Ireland and Intangible Cultural Heritage

deadline for submissions: 
September 15, 2021
full name / name of organization: 
Etudes Irlandaises
contact email: 

Etudes irlandaises

Appel à contributions / Call for papers

Numéro printemps/été 2022

 

Ireland and Intangible Cultural Heritage 

The forthcoming thematic issue of Etudes irlandaises will be dedicated to investigating the non-material social and cultural practices of the island of Ireland and of the Irish diaspora. We are interested in the “live”, the “immaterial”, in what UNESCO has defined as “intangible cultural heritage” (https://ich.unesco.org). In 2003, UNESCO acknowledged and set out to safeguard fluid objects such as “practices, representations, expressions, knowledge, skills”. Differing from other forms of cultural heritage which focus on their materiality, intangible cultural heritage concentrates on processes, interactions and adaptations of traditions. It indicates practices that are not only those inherited from the past and passed on from generation to generation, but also includes contemporary urban and rural cultural practices which play a vitally important role in forging Ireland’s varied cultural identities.

The Irish government’s Decade of Centenaries (2012-2022) has so far celebrated key historical events and actors alongside everyday narratives of these events (https://www.decadeofcentenaries.com). Also, much has been invested in the development of material cultural heritage, through museums or the revamping of cultural sites. This special issue on Ireland and intangible cultural heritage seeks to complement and complicate this important work.

Thinking of immaterial cultural practices also provides an opportunity to reflect on the relation of the “live” to the archive. At a historical moment obsessed with recording and data storing, we are keen to look at practices that elude and/or problematize the archive.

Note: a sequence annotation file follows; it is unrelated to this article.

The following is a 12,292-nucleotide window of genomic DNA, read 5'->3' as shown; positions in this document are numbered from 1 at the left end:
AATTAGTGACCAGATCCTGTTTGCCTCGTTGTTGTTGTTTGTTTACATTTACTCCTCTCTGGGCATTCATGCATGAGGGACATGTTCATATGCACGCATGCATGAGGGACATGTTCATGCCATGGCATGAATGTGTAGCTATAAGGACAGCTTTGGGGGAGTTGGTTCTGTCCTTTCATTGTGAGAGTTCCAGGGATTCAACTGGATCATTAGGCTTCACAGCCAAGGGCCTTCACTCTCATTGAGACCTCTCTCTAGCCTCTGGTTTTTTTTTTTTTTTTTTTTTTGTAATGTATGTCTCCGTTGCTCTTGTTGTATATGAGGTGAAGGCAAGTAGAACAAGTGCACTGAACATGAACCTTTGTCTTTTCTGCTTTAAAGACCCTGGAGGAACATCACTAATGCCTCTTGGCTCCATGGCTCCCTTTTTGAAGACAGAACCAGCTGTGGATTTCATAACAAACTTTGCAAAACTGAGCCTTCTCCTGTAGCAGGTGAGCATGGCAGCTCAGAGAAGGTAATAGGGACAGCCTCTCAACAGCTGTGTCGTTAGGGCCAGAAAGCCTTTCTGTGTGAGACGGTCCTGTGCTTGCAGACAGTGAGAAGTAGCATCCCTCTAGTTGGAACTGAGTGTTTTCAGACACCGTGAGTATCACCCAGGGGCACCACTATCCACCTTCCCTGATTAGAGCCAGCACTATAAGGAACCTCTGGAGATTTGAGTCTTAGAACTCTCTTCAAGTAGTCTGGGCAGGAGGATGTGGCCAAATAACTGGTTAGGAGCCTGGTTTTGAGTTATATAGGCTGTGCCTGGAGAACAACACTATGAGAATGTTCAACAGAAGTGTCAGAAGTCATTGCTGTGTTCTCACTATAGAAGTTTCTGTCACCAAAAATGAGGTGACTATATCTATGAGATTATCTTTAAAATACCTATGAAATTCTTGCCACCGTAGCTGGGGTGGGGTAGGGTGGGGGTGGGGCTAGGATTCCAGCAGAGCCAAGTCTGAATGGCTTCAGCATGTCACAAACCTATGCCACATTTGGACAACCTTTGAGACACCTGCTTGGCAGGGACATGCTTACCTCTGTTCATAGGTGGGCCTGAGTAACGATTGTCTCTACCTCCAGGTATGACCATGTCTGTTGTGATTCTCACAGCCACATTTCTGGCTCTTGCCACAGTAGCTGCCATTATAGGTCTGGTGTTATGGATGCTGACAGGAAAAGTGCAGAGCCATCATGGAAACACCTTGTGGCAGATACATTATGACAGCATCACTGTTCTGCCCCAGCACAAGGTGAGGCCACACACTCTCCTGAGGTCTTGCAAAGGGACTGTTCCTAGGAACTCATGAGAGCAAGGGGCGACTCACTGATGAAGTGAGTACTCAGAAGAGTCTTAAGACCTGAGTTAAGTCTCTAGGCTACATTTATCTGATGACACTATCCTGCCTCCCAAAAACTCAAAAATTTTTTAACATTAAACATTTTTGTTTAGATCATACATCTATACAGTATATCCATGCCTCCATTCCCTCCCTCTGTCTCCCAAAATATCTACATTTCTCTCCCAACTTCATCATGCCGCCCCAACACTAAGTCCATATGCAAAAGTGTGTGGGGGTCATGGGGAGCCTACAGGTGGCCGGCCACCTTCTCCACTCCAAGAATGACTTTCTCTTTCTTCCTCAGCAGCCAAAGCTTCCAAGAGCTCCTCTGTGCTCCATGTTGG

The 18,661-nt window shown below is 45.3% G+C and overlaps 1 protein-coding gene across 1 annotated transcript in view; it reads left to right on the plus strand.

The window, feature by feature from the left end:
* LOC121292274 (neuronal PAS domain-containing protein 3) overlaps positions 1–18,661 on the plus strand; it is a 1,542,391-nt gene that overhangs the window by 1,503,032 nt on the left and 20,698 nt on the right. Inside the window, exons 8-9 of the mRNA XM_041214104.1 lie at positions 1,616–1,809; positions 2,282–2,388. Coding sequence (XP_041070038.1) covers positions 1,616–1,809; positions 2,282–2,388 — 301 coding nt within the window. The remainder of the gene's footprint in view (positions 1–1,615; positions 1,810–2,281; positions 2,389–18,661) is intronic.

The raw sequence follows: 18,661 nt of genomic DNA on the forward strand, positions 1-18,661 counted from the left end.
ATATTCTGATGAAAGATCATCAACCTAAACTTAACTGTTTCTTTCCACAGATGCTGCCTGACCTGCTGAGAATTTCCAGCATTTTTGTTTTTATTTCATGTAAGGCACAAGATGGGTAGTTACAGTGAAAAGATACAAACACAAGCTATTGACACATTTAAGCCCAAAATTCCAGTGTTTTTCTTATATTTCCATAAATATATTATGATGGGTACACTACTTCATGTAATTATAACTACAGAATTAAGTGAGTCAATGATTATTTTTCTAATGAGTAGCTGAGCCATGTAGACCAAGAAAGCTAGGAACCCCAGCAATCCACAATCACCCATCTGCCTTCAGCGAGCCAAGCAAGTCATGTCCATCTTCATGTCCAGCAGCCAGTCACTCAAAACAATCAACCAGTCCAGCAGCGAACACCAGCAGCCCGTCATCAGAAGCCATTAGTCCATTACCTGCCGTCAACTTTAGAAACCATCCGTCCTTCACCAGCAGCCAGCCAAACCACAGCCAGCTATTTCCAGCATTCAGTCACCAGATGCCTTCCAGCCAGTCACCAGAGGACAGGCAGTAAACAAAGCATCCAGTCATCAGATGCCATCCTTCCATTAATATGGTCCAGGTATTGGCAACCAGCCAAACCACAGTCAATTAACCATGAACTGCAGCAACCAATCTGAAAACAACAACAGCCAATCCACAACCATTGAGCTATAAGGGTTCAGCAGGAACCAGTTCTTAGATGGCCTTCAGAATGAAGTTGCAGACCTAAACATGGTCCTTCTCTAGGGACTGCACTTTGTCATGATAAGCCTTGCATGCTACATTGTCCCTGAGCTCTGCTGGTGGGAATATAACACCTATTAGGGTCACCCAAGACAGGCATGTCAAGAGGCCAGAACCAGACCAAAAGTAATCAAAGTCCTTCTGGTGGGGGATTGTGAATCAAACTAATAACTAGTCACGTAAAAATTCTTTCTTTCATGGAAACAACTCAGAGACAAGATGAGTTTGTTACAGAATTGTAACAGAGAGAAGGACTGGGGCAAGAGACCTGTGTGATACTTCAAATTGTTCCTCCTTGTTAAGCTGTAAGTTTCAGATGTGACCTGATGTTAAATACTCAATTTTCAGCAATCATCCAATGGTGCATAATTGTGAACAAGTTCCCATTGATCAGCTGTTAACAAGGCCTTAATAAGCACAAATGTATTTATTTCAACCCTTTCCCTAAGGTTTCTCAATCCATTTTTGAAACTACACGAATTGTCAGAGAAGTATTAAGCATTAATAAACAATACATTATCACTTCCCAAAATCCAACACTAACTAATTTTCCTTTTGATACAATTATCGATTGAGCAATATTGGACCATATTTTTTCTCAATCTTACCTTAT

Other questions that might be addressed could include: how can we read Ireland’s 2015 ratification of the UNESCO 2003 Convention for the Safeguarding of the Intangible Cultural Heritage? What is the relation of these intangible cultural practices as expressions of cultural communities to the State?

We invite contributions focusing either on specific intangible cultural practices or on larger topics such as (the list is not exhaustive):

-       Performance arts (music, dance, theatre)

-       Embodied experience

-       The archive vs. the repertoire (as theorized by performance scholar Diana Taylor)

-       Oral traditions

-       Crafts

-       Knowledge and practices concerning nature

-       Cultural practices and sustainable development

-       Rituals

-       Cultural diversity

Articles should not exceed 6000 words in length and should be submitted by 15 September 2021 to Helene.lecossois@univ-lille.fr AND fabrice.mourlon@univ-sorbonne-nouvelle.fr

Guidelines for authors

http://www.unicaen.fr/puc/html/IMG/pdf/15_en_guidelines_etudes_irlandaises_1_-2.pdf

Consignes aux auteurs

https://journals.openedition.org/etudesirlandaises/2729

Hélène Lecossois and Fabrice Mourlon